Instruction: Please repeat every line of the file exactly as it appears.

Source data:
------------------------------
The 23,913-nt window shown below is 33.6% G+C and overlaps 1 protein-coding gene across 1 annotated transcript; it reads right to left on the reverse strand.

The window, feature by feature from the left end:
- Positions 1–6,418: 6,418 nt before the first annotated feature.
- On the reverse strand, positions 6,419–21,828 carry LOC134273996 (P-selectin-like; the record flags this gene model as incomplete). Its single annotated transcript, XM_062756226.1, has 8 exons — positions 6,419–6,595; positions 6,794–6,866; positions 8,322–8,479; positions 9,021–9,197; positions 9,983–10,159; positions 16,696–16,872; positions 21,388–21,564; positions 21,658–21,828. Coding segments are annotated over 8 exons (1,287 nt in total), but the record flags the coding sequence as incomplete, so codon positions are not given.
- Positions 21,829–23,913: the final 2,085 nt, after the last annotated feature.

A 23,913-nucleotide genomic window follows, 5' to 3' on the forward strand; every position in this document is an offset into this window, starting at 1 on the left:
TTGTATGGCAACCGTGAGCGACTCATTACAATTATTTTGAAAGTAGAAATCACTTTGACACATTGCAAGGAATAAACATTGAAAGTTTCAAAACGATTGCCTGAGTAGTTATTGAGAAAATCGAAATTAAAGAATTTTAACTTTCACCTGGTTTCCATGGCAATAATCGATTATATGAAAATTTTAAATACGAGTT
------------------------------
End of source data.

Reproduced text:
The 23,913-nt window shown below is 33.6% G+C and overlaps 1 protein-coding gene across 1 annotated transcript; it reads right to left on the reverse strand.

The window, feature by feature from the left end:
- Positions 1–6,418: 6,418 nt before the first annotated feature.
- On the reverse strand, positions 6,419–21,828 carry LOC134273996 (P-selectin-like; the record flags this gene model as incomplete). Its single annotated transcript, XM_062756226.1, has 8 exons — positions 6,419–6,595; positions 6,794–6,866; positions 8,322–8,479; positions 9,021–9,197; positions 9,983–10,159; positions 16,696–16,872; positions 21,388–21,564; positions 21,658–21,828. Coding segments are annotated over 8 exons (1,287 nt in total), but the record flags the coding sequence as incomplete, so codon positions are not given.
- Positions 21,829–23,913: the final 2,085 nt, after the last annotated feature.

A 23,913-nucleotide genomic window follows, 5' to 3' on the forward strand; every position in this document is an offset into this window, starting at 1 on the left:
TTGTATGGCAACCGTGAGCGACTCATTACAATTATTTTGAAAGTAGAAATCACTTTGACACATTGCAAGGAATAAACATTGAAAGTTTCAAAACGATTGCCTGAGTAGTTATTGAGAAAATCGAAATTAAAGAATTTTAACTTTCACCTGGTTTCCATGGCAATAATCGATTATATGAAAATTTTAAATACGAGTT